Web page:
Ever since the Arab Spring sprang its bright new dawn, the old regimes of the Middle East — along with their economies — have fallen like dominoes. But one authoritarian regime, at least, stands taller than ever: Saudi Arabia. Its shimmery skyline, its modern minarets, all testify to the infallibility of petroleum-rich power. Yet there’s one enormous sign that Saudi may be headed for the skids.
This year, the Saudis started construction of the Kingdom Tower, a 200-floor skyscraper which is due to be completed in 2017.
Turn right along the American political spectrum and you find all kinds of curious species. First there are country club Republicans bemoaning the loss of their party to extremists. Then come Evangelical Christians, trying to reconcile themselves to voting for a Mormon. Further along, you find the Tea Party, crowing over their improbable rise and Mitt Romney’s choice of Paul Ryan as his running mate.
There is no better way of discrediting an opinion than by attributing it to a psychological quirk or peculiarity. The task is then not to refute it, but to explain it away by reference to its murky psychic origins. For a number of years, doubt about the wisdom of a European project (whose end can only be seen as through a glass, darkly) was attributed by its enthusiasts to precisely such a quirk: one that combined some of the features of mental debility, arachnophobia and borderline personality disorder.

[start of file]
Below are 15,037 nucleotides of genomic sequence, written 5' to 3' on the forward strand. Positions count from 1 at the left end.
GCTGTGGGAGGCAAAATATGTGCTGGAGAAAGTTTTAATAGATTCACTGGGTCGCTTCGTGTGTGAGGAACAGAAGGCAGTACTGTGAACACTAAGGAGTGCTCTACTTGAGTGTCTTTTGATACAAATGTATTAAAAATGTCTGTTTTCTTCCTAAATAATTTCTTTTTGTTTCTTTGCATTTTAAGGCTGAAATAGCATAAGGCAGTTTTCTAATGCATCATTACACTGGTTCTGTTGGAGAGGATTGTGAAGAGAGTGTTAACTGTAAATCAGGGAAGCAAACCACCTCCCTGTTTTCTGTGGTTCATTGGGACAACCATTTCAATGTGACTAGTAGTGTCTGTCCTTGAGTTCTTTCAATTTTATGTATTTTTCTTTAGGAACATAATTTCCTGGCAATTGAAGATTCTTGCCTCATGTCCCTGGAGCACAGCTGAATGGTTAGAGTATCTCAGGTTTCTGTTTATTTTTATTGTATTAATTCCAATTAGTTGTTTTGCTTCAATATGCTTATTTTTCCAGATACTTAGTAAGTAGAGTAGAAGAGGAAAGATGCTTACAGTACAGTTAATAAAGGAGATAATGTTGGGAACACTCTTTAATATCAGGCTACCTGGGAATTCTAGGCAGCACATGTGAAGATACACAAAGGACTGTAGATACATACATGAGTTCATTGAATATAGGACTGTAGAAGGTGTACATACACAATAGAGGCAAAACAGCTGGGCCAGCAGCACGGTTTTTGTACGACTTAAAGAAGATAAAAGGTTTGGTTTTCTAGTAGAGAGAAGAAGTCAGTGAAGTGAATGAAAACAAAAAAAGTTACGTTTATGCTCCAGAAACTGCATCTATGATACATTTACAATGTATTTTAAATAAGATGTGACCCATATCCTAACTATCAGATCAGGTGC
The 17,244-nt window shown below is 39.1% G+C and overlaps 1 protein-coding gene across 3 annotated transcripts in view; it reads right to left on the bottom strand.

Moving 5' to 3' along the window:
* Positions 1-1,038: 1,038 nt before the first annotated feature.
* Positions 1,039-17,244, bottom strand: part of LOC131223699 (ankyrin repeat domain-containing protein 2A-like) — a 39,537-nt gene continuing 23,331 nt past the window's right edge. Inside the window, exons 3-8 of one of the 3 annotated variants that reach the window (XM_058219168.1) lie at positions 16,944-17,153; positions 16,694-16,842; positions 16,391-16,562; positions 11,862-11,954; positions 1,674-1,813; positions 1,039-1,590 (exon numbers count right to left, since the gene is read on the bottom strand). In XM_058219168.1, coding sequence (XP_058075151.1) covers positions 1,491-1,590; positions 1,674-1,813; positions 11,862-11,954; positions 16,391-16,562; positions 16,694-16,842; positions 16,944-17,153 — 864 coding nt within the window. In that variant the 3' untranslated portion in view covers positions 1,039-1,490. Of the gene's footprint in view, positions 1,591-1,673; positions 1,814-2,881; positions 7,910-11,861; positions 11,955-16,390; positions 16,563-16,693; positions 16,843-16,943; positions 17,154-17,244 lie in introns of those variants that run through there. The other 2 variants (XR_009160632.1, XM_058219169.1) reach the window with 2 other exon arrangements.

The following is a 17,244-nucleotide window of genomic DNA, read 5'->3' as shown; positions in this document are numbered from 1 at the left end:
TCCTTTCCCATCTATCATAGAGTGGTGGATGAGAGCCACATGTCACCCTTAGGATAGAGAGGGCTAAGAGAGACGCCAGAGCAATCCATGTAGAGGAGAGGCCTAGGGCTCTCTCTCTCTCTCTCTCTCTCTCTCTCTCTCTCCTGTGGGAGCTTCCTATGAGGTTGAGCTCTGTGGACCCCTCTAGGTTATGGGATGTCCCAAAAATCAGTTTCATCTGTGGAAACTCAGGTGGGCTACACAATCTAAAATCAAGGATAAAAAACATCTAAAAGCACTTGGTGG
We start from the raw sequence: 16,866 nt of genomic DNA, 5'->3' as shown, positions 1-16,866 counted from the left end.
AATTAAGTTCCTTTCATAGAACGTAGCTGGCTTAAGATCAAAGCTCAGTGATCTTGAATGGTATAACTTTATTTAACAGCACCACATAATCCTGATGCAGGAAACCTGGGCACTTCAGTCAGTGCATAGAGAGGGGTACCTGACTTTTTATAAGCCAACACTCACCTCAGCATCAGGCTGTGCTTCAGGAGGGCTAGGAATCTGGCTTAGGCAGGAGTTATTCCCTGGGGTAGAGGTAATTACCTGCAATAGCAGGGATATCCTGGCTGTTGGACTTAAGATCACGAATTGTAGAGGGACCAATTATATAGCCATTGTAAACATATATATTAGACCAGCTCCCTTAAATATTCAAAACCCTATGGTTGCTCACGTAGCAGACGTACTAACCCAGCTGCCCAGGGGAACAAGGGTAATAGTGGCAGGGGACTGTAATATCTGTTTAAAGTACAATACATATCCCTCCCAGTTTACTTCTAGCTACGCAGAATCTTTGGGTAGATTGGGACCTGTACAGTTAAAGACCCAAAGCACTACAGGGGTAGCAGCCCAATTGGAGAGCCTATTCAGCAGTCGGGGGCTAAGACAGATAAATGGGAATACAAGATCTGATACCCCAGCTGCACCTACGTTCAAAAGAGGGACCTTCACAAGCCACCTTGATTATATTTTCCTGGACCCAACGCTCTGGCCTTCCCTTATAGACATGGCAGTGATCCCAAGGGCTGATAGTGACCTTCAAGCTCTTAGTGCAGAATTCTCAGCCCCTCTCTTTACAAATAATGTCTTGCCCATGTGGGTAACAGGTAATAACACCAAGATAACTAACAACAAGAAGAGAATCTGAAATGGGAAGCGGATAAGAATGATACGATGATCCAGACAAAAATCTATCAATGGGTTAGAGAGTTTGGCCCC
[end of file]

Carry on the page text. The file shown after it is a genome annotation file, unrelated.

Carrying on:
When I went into teaching, 15 years ago, I came at it from various angles. One was the love of my subject. Genuinely. I definitely believed that I could make people love reading and writing, and make the world a better place. I was old enough not to be so naïve, but still…
The other was a sartorial issue. I did an ill-advised massive spend on tweed. Mostly pink. Should have known better there, too.
It’s a fair bet that most wives, asked to list the things they feel are jointly owned with their husbands, would tick them off in a trice: the house, the car, the furniture, the wedding gifts, Fido and Puss and that ghastly etching they both hate but it’s worth a few bob. There’s a woman in Surrey, however, who wishes to add a little extra to her list of what she calls her ‘marital assets’: her husband’s sperm.
Which is the best, most eco-friendly form of renewable energy? Most of us would probably guess hydroelectric. Unlike wind it doesn’t blight views, chop up birds or drive neighbours mad with humming; unlike solar, hydro installations do not appear so dependent on massive public subsidy. Plus, of course, we live in a land of rivers and rain so it makes sense to harness all that free, carbon-neutral energy.